Four of the tracks here show that Walker wasn't in the mood for playing the game, plumping for titles such as 'Track Three', 'Track Five', 'Track Six' & 'Track Seven' - Three, Five, and Seven even resemble each other. Walker appears to have come to the end of any pop-formula - 'Track Three (Delayed)' is a catchy chant with a harmony vocal from Billy Ocean (????), while 'Track Five (It's a Starving)' opens with an ambient-guitar piece before the band come in. 'Track Seven (Stump of a Drowner)' like 'Five' opens with a guitar-sequence worthy of 'Gone to Earth' before a similar rhythm comes in - the feeling of these tracks are that Walker is essentially rewriting and exhausting the style of the song 'Nite Flights.'
'Climate of Hunter' is varied in part - 'Sleepwalkers Woman' would fit on one of the Scott-albums with Walker accompanied by strings (...though his voice is beginning to change to a more operatic style apparent on 'Tilt')in territory not that far from solo-classic 'Boy Child.' 'Track Six (Say It)' is much odder, avant fretless bass from John Giblin (Kate Bush, Simple Minds)set to a gothic metronome before the sounds of horses braying and sinister 'Psycho'-strings are employed - the kind of thing Bowie tried on '1.Outside' and that Radiohead faked a lot on 'Kid A/Amnesiac' (it can also be argued that the atmosphere of 'Climate of Hunter' found its way onto U2's 'The Joshua Tree' on such tracks as 'With or Without You' & 'Mothers of the Disappeared'). The most surprising track is the closing cover of Tennessee Williams' 'Blanket Roll Blues' - which was originally sung by Marlon Brando in 'The Fugitive Kind.' This finds Walker accompanied by Dire Straits' Mark Knopfler on his trademark guitar that strikes horror into people like me who thought 'Love Over Gold' & 'Brothers in Arms' were the work of Satan. Instead it's a gorgeously minimal piece that reminds me of David Sylvian's acoustic collaborations with Bill Frissell & the late Derek Bailey. The album concludes with Walker's wonderful delivery of Williams' lyrics, "When I crossed the river/with a heavy blanket roll/I took nobody with me/Not a soul/I took a few provisions/Some for comfort, some for cold/But I took nobody with me/Not a soul."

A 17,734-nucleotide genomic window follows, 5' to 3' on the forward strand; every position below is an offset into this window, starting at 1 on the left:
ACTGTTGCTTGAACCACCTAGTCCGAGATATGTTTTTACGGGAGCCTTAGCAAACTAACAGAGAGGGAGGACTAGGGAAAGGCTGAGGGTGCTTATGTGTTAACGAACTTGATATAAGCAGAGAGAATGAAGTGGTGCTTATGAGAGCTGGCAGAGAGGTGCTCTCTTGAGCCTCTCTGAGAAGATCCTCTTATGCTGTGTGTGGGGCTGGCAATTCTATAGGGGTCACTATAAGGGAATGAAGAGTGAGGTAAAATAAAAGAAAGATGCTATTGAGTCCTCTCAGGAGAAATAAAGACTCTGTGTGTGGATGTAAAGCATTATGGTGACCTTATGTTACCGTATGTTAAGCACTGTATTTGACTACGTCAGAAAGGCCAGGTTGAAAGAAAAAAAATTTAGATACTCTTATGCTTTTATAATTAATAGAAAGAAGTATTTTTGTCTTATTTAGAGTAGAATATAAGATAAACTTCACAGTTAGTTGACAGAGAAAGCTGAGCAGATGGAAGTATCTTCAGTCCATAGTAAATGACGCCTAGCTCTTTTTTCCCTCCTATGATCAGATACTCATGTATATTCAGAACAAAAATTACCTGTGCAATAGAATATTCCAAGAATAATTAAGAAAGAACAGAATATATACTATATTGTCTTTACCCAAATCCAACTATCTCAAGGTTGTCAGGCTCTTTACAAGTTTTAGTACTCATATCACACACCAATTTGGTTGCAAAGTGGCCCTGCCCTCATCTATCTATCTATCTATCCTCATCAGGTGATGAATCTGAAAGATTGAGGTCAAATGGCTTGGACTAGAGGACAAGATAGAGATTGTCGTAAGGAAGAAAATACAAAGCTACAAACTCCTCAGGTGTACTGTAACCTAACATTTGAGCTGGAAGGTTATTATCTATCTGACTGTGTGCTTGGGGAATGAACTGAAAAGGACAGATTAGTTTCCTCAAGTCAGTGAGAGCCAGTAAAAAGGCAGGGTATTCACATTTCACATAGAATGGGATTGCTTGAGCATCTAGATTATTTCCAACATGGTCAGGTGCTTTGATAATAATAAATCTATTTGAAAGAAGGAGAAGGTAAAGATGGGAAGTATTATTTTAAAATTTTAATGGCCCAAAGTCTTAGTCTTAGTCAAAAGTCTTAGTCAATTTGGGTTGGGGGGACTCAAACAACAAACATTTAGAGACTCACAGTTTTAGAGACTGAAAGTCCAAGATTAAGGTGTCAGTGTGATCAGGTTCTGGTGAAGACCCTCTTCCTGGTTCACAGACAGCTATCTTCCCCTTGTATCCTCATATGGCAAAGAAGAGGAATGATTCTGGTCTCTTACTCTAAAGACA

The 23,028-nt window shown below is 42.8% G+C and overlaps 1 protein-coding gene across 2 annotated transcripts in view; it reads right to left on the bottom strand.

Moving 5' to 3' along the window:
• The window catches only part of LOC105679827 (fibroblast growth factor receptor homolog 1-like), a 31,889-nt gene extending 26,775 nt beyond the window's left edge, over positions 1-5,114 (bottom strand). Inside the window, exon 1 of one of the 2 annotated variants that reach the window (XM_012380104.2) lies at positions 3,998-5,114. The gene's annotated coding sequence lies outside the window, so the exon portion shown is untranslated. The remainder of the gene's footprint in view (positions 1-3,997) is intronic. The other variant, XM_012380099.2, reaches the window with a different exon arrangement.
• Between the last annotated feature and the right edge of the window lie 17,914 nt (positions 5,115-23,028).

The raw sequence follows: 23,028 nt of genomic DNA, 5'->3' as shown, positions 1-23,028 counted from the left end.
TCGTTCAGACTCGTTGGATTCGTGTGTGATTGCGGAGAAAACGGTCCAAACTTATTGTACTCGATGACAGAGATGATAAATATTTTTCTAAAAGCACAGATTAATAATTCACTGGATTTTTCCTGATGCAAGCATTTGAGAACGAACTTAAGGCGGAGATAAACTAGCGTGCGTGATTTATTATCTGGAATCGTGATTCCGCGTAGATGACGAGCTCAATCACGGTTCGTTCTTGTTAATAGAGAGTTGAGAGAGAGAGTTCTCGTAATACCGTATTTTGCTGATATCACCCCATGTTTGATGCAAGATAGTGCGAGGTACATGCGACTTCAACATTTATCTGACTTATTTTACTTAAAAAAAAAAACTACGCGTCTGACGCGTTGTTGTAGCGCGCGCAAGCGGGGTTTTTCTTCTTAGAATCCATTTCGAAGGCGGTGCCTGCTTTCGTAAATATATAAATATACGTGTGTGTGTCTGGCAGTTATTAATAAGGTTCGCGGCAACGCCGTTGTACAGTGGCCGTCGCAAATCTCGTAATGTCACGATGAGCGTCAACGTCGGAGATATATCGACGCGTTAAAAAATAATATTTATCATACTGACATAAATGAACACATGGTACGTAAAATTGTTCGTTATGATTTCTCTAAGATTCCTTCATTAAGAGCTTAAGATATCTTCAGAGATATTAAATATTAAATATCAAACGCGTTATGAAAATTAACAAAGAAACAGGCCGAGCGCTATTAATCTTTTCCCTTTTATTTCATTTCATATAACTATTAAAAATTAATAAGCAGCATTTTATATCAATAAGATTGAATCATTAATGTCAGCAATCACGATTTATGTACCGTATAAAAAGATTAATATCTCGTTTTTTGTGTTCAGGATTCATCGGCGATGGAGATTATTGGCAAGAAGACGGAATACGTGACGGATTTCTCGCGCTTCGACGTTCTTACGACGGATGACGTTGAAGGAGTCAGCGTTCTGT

Great stuff...and even better now it's been remastered. The time is right to rediscover this lost classic from the decade many wrote off - though the better news is that Scott's new album 'The Drift' is to be released by 4AD later this year. Ah, the Godlike Genius of Scott Walker...
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on 5 October 2005